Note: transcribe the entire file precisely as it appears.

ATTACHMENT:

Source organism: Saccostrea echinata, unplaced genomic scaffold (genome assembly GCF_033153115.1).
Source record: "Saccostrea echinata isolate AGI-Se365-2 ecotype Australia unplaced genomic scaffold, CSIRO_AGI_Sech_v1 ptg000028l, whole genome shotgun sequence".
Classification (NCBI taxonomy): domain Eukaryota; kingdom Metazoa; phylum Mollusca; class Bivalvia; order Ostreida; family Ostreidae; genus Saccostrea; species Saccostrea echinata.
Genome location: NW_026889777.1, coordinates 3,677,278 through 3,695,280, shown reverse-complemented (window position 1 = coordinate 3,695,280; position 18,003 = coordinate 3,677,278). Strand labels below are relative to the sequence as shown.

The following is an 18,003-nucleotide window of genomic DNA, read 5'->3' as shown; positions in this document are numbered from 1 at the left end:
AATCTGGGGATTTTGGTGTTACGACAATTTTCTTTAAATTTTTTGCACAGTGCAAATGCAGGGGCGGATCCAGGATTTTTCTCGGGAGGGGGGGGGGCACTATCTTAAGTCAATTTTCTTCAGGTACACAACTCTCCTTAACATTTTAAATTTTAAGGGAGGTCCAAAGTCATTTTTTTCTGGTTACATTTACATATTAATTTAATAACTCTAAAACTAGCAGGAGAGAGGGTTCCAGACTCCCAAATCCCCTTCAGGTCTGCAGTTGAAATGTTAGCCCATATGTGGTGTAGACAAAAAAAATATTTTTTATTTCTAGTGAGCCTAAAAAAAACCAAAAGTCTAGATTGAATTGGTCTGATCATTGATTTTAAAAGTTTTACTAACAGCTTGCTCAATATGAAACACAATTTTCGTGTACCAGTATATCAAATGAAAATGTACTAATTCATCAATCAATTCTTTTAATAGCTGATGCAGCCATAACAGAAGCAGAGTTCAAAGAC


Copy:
Source organism: Saccostrea echinata, unplaced genomic scaffold (genome assembly GCF_033153115.1).
Source record: "Saccostrea echinata isolate AGI-Se365-2 ecotype Australia unplaced genomic scaffold, CSIRO_AGI_Sech_v1 ptg000028l, whole genome shotgun sequence".
Classification (NCBI taxonomy): domain Eukaryota; kingdom Metazoa; phylum Mollusca; class Bivalvia; order Ostreida; family Ostreidae; genus Saccostrea; species Saccostrea echinata.
Genome location: NW_026889777.1, coordinates 3,677,278 through 3,695,280, shown reverse-complemented (window position 1 = coordinate 3,695,280; position 18,003 = coordinate 3,677,278). Strand labels below are relative to the sequence as shown.

The following is an 18,003-nucleotide window of genomic DNA, read 5'->3' as shown; positions in this document are numbered from 1 at the left end:
AATCTGGGGATTTTGGTGTTACGACAATTTTCTTTAAATTTTTTGCACAGTGCAAATGCAGGGGCGGATCCAGGATTTTTCTCGGGAGGGGGGGGGGCACTATCTTAAGTCAATTTTCTTCAGGTACACAACTCTCCTTAACATTTTAAATTTTAAGGGAGGTCCAAAGTCATTTTTTTCTGGTTACATTTACATATTAATTTAATAACTCTAAAACTAGCAGGAGAGAGGGTTCCAGACTCCCAAATCCCCTTCAGGTCTGCAGTTGAAATGTTAGCCCATATGTGGTGTAGACAAAAAAAATATTTTTTATTTCTAGTGAGCCTAAAAAAAACCAAAAGTCTAGATTGAATTGGTCTGATCATTGATTTTAAAAGTTTTACTAACAGCTTGCTCAATATGAAACACAATTTTCGTGTACCAGTATATCAAATGAAAATGTACTAATTCATCAATCAATTCTTTTAATAGCTGATGCAGCCATAACAGAAGCAGAGTTCAAAGAC